To the point of this article. Through my jumbled thoughts one thought was crystal clear. Call the priest. I immediately did. I had instinctively reached out and taken advantage of my Catholic “edge”. I am telling you, it felt good to make that phone call. I knew help was on the way—help for the spiritual side of my wife.

Fifteen minutes later I was at the hospital in the ICU unit,  standing next to my wife who was in her “life-support” bed. All the machines, tubes and hoses made the scene appear to be part of a science fiction movie.  The beeping and ticking was almost like the background for reggae music. All of this was supposed to help her get well. She was sedated and had no clue as to what was going on.

Shortly after,  Father Anthony Coppola, my pastor from Sacred Heart Church, came hurrying into the room. I always have had the utmost respect for the priesthood and the men who wear that collar. But I was about to appreciate the Catholic priesthood and the power that is in it in an entirely different way. I was also about to realize that  the purpose of God’s plan for the three of us to be in in that room, together, at that moment, was about to come together.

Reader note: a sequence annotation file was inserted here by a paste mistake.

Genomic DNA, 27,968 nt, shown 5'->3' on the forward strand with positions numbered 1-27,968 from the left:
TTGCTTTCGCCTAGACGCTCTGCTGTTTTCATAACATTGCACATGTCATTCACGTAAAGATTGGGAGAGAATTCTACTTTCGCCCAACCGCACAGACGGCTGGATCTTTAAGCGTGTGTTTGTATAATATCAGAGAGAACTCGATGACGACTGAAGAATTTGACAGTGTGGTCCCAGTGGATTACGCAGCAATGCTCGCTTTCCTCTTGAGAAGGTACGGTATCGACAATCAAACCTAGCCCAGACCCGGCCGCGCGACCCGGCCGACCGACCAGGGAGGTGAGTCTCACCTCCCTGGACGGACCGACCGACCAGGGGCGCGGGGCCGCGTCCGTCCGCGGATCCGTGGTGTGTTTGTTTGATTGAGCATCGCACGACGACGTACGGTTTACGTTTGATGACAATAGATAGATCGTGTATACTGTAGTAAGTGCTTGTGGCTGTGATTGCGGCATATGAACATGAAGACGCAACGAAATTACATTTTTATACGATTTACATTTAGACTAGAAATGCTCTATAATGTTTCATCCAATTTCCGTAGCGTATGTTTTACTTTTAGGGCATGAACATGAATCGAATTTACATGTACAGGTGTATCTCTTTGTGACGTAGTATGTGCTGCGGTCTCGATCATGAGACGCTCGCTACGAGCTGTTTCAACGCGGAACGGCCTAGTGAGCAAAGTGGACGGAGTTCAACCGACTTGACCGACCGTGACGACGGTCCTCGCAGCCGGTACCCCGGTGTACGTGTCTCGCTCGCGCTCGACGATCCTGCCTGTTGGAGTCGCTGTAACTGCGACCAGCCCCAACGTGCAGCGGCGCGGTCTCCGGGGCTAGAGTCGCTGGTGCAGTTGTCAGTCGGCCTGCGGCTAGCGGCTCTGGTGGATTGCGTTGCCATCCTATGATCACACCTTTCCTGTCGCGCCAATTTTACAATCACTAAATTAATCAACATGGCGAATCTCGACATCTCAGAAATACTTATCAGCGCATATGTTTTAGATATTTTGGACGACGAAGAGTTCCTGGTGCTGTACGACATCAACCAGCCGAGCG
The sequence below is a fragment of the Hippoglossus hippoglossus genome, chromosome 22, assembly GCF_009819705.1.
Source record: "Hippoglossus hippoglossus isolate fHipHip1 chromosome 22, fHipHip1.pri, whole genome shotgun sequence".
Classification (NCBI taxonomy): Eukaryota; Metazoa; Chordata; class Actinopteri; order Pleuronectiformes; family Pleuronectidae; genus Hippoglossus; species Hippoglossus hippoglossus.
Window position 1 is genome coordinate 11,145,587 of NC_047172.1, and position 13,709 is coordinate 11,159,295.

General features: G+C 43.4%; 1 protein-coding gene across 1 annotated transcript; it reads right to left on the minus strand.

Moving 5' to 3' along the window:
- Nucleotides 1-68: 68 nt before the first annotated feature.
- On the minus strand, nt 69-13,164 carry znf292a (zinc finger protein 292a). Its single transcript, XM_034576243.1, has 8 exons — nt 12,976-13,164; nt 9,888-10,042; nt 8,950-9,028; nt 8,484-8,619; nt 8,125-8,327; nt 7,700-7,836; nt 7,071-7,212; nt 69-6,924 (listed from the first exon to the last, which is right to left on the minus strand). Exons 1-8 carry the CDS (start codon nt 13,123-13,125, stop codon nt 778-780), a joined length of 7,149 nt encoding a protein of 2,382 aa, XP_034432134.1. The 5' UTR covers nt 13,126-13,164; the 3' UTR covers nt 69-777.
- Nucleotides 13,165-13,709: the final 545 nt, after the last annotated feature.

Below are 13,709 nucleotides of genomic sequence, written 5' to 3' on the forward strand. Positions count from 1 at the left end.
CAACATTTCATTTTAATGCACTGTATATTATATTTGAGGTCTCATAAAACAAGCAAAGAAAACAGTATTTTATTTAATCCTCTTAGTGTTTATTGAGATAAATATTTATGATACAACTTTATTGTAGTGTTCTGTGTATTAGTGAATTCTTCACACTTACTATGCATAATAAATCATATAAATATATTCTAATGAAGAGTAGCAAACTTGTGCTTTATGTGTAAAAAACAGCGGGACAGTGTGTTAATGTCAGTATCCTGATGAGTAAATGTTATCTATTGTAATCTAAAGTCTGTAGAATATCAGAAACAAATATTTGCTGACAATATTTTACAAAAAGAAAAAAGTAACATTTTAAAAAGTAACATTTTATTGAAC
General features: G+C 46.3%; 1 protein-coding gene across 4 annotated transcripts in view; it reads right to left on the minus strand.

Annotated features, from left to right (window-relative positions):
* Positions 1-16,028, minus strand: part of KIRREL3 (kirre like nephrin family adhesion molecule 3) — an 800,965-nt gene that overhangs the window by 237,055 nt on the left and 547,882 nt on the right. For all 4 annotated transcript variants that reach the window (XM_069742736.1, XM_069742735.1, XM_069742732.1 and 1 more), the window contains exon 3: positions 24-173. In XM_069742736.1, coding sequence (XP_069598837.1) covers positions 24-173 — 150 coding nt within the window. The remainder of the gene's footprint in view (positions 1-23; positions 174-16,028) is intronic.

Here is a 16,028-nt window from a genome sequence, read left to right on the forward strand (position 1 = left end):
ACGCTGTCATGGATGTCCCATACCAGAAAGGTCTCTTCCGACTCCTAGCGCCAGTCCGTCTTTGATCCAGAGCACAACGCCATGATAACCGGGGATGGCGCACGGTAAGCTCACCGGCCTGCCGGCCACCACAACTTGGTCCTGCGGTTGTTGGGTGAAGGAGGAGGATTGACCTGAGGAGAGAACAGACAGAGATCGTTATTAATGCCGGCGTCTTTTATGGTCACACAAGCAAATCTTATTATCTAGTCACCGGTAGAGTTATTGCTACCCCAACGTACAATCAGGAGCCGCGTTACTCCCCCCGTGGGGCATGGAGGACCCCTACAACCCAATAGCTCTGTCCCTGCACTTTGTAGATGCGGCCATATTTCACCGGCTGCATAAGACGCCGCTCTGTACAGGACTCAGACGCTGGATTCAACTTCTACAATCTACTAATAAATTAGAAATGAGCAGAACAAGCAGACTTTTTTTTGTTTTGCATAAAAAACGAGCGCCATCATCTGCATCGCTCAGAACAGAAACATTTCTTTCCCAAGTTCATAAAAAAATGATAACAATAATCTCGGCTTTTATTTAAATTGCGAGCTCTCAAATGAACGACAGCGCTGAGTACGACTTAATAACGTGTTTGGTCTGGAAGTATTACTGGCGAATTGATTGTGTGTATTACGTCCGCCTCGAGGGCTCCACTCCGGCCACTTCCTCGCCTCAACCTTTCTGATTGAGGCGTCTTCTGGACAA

What happened next is part of the mystery of Faith. It is that great intangible that cannot be seen or touched. If a person has been gifted with faith and has embraced this gift they understand. If not, they have chosen not to. As St. Thomas Aquinas said so long ago, ““To one who has faith, no explanation is necessary. To one without faith, no explanation is possible.”

Father and I chatted briefly and then he went to work. He was about to administer the Sacrament of Anointing of the Sick (formerly known as Extreme Unction). A Catholic priest is the only person who can offer the Holy Mass and administer the Sacraments of Penance, Confirmation (usually the bishop does this) and Anointing of the Sick. He has been given this power because he has received the Sacrament of Holy Orders.